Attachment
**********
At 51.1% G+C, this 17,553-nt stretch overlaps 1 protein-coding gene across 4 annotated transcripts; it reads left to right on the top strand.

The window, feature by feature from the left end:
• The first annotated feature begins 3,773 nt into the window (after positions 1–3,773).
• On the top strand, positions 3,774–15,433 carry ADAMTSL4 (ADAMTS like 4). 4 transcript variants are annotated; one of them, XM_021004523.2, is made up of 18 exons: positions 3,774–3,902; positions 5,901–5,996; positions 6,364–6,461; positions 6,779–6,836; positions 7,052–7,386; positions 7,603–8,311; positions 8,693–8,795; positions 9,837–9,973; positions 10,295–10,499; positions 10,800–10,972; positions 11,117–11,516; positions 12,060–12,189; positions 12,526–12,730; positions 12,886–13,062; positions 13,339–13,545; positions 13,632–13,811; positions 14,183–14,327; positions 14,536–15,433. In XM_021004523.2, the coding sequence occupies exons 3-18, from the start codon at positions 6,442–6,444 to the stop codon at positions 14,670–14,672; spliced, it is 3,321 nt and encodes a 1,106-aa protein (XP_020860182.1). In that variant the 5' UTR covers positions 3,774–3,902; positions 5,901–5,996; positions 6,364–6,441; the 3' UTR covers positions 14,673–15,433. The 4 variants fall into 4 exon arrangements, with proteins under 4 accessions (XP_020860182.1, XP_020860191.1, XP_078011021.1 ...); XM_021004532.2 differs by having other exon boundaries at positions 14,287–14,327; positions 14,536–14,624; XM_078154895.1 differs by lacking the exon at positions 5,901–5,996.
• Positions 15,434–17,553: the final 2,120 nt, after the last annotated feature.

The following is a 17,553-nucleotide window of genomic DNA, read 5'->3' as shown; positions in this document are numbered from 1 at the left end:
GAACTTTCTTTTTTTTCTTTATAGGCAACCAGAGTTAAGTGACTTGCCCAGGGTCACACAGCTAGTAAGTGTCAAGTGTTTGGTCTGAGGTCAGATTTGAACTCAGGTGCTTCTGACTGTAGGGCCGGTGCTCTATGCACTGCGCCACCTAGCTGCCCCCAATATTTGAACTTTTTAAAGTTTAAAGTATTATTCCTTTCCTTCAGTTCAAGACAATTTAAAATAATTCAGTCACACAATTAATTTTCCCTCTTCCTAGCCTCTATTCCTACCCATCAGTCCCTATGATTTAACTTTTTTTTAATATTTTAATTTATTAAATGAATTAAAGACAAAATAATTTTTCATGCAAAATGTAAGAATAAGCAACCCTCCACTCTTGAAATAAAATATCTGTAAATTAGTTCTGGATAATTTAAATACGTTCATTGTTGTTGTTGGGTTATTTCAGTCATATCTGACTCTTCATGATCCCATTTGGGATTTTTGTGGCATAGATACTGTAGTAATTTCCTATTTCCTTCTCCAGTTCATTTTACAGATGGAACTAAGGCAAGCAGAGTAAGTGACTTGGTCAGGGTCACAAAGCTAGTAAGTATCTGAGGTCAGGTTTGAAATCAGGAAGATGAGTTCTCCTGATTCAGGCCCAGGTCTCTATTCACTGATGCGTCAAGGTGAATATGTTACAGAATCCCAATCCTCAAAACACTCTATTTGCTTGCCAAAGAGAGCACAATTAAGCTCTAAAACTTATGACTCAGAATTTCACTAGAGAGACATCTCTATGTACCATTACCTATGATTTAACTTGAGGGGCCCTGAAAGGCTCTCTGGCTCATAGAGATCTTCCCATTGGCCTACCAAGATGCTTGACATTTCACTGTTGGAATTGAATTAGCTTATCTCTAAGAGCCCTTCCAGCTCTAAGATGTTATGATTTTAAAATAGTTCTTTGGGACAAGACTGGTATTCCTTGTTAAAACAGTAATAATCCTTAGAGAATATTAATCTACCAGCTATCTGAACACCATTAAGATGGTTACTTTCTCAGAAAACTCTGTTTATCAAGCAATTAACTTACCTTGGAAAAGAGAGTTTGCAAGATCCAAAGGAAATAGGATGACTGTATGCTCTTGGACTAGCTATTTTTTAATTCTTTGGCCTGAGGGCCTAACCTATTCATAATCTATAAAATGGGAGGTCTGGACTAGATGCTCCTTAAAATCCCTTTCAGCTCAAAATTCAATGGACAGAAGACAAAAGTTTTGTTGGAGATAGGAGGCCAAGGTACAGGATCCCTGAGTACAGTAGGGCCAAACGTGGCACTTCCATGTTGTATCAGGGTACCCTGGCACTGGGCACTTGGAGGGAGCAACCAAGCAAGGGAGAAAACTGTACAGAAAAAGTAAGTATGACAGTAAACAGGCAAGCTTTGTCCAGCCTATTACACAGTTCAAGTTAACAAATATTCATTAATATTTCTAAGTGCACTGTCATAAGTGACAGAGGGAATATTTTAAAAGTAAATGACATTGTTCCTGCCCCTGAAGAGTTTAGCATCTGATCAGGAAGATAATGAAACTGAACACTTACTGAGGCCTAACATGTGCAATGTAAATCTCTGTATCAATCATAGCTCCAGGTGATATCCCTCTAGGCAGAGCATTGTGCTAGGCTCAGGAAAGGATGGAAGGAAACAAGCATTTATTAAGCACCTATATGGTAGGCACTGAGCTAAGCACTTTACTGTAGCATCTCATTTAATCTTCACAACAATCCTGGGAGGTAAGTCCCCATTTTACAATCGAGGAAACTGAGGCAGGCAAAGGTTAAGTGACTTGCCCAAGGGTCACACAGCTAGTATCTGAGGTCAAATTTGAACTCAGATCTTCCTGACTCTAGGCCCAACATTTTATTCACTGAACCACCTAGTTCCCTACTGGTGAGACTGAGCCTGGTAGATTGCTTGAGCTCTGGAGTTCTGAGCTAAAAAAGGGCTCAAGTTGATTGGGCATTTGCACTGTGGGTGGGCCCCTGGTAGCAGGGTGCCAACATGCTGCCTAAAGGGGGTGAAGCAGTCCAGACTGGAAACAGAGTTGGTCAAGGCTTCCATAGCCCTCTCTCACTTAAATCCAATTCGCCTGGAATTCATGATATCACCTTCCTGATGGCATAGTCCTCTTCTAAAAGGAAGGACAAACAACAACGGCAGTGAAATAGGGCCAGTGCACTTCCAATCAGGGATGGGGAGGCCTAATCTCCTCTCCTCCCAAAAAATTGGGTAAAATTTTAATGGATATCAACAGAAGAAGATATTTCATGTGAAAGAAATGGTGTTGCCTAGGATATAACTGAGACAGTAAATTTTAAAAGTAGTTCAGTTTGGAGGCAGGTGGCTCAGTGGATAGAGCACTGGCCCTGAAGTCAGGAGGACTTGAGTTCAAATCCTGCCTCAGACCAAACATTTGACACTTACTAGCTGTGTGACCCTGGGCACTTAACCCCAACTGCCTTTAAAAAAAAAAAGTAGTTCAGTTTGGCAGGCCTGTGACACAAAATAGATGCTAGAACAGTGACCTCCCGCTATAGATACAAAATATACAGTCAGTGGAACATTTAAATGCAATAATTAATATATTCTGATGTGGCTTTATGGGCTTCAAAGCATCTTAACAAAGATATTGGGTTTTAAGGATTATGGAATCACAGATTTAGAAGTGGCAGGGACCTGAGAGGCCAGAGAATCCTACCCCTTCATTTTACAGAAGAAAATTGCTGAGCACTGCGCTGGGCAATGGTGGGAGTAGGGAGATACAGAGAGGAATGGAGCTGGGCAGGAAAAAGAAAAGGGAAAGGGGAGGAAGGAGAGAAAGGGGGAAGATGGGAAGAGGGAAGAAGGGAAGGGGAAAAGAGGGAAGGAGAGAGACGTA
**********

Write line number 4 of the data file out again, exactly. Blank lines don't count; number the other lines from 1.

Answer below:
• On the top strand, positions 3,774–15,433 carry ADAMTSL4 (ADAMTS like 4). 4 transcript variants are annotated; one of them, XM_021004523.2, is made up of 18 exons: positions 3,774–3,902; positions 5,901–5,996; positions 6,364–6,461; positions 6,779–6,836; positions 7,052–7,386; positions 7,603–8,311; positions 8,693–8,795; positions 9,837–9,973; positions 10,295–10,499; positions 10,800–10,972; positions 11,117–11,516; positions 12,060–12,189; positions 12,526–12,730; positions 12,886–13,062; positions 13,339–13,545; positions 13,632–13,811; positions 14,183–14,327; positions 14,536–15,433. In XM_021004523.2, the coding sequence occupies exons 3-18, from the start codon at positions 6,442–6,444 to the stop codon at positions 14,670–14,672; spliced, it is 3,321 nt and encodes a 1,106-aa protein (XP_020860182.1). In that variant the 5' UTR covers positions 3,774–3,902; positions 5,901–5,996; positions 6,364–6,441; the 3' UTR covers positions 14,673–15,433. The 4 variants fall into 4 exon arrangements, with proteins under 4 accessions (XP_020860182.1, XP_020860191.1, XP_078011021.1 ...); XM_021004532.2 differs by having other exon boundaries at positions 14,287–14,327; positions 14,536–14,624; XM_078154895.1 differs by lacking the exon at positions 5,901–5,996.